All these markers when analysed by logistic regression (Breslow Method) gave positive coefficient values with recurrence, CD44 having the highest hazard ratio (HR=3.18; 95% CI 0.81–12.51) followed by ABCG2 (HR=1.70; 95%CI 0.40– 7.26), BMI (HR=1.91; 95% CI 0.40 – 9.24) and NOTCH1 (HR=1.59, 95%CI: 0.45–5.63). In an effort to find the best combination of marker for predicting recurrence in the treatment naïve cohort, a multivariate classification model was built using these four markers and a combination of CD44 with ABCG2 gave the best ROC (AUC: 0.76) (Figure 1H).

Immunohistochemical analysis of CD44 in the patient cohorts indicated a significant difference in the average score of the cohort II (N=19; 240.59 ± 20.86) as compared to the non-recurrent subset of cohort I (N=11; 159±25.56; p=0.02) and the normal controls (N=4; 85±10.9; p=0.0031). In addition, the subset of patients in cohort I which recurred later also had a significant up regulation of CD44 (N=9; 196.26±32.01; p=0.04) indicating the prognostic significance of the marker (Figure 1I and Figure S1A-D). In an effort to further understand the association between the CSC behaviour and drug resistance/recurrence, the triple drug resistant model systems were further characterized.

TPFR cell lines were enriched with CD44 positive cells

The triple drug resistant cell lines (Hep-2 TPFR, CAL-27 TPFR) generated as described previously [1] were assessed for the CD44+ cell population by FACS analysis. Both the resistant cell lines showed a marginal increase in the CD44+ cells. While CAL-27 TPFR (86.8 ± 1.16) cells showed a 1.8% over the parental cells (85 ± 0.70), Hep- 2 TPFR (91.87 ± 1.52) showed a 4.3% increase in the percentage of CD44+ cells compared to the parental CAL-27 (87.6 ± 3.7) respectively (Figure 2A and 2B).


Figure 2: Resistant cell lines show up regulation of stem cell expression (A-B). The percentage of CD44 positive cells were detected in parental and TPFR cell lines using FACS and the results are represented from 3 independent experiments. Both Hep-2 and CAL-27 TPFR cells showed a marginal increase in CD44 subpopulation relative to the parental cells. (C&D): The gene expression profile of a panel of stem cell markers in Hep-2 and CAL-27 TPFR cells. In Hep-2 TPFR cells the median increase of stem cell genes was 2.01 fold (0.28 to 7.86) and that in CAL-27 TPFR was 2.73 (range: 1.1 to 2.73). The statistically significant differences in expression are indicated (*). (E) Immunoblotting in CAL-27 P and Hep-2 P (Lanes 1 & 3) and TPFR cells (Lanes 2 & 4) showed highest level of expression in the Hep-2 TPFR cell lines. B-actin expression is shown as the control.

Enhanced expression of CSC markers in Hep-2 TPFR and CAL-27 TPFR

Resistant cell lines were profiled for the expression of CSC markers such as CD44, ABCG2, NOTCH1, BMI1, CD133, SOX2, OCT-4 and NANOG at the transcript level. Quantitative profiling of the transcript levels indicated a median 2-fold increase in the expression of all markers except ABCG2 in the resistant cells lines versus parental cells (Hep-2 TPFR: 2.09 fold; range: 0.28 to 7.86; CAL-2 TPFR: 2.73 fold; range: 1.1 to18.3). CD133, CD44, OCT-4, SOX2, BMI, NANOG and NOTCH1 were significantly (p<0.05) up regulated in Hep-2 TPFR cells; CD44 showed a highly significant elevation of expression (p<0.0001). In CAL-27 TPFR, the up regulation of SOX2, NANOG and CD133 in CAL-27 TPFR was more significant (P<0.0001) as compared to OCT-4, NOTCH1, CD44 and BMI (p<0.05) (Figures 2C and 2D). Immunoblotting of the resistant cell lines with CD44 also showed an increased expression of the gene in Hep-2 TPFR cells as compared to the parental and CAL-27 TPFR (Figure 2E).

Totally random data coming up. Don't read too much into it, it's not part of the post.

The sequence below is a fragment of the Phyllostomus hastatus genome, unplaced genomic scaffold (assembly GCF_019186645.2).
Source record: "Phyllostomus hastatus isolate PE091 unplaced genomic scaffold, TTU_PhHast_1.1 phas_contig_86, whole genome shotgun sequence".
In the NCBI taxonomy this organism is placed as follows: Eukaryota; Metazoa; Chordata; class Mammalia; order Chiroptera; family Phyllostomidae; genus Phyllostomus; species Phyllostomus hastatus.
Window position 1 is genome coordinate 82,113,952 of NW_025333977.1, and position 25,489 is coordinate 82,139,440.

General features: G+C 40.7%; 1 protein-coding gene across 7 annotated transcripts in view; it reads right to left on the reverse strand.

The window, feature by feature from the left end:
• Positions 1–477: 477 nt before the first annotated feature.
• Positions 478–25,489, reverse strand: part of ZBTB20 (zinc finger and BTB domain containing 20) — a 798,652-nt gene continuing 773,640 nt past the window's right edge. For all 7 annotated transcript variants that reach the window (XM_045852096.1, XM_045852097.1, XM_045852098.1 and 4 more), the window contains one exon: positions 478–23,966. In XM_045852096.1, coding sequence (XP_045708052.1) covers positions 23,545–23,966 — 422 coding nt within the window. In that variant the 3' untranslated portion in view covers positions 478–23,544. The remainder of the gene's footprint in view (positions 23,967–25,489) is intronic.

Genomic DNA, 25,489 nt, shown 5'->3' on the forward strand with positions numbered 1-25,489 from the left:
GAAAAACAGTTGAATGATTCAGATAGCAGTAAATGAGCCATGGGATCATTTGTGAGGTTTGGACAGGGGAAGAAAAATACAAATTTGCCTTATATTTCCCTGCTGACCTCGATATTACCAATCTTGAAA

TPFR cells were more migratory and proliferative

The migratory potential of TPFR cell lines was confirmed by the wound healing assay. The percentage of wound closure was calculated for different time periods for each cell line and compared with that of the parental. Quantification of the wound closure between the two resistant cell lines showed that the Hep-2 cells showed a slower overall migration rate. The Hep-2 TPFR cells closed the wound by 50% and 83% after 24h and 30h respectively, the difference being highly significant at both the time points (24h: p=0.0038; 30h: p=0.002) when compared to the parental cells (Hep-2 P) (11% and 42%). Hep-2 TPFR completely closed the wound by 48h but Hep-2 P closed only 64% of the wound at the same time point (Figures 3A-3C).


Figure 3: TPFR cells showed increased migratory and self renewal properties (A&B). The migratory ability ofHep2-TPFR and CAL-27 TPFR cells was assessed by the wound healing assay. (A) The closure of Hep-2 parental cells (Upper panel) and TPFR (Lower panel) was compared at different time points of 0, 24, 30 and 48 h. At 48 h, Hep-2 TPFR completely closed the wound as compared to 64.14% of closure by its parental cells. (B) The closure by CAL-27, and the TPFR was documented from 0-36 h. CAL-27 TPFR and parental cells closed the wound by 36 h but the percentage wound closure by CAL-TPFR at 12h and 24 hr was higher than that of its parental cells (Magnification is 200X). Graphical representation of the percentage of wound closure (SEM±SE, three independent experiments, p≤.05) at different time points is also shown (C & D). The number of spheroids (40X) generated by Hep-2 TPFR cells (upper panel) and CAL-27 TPFR (Lower panel) in low attachment serum free condition was more that their parental cells (E). Graphical representation of the results are shown (F) as SEM±SE of three independent experiments.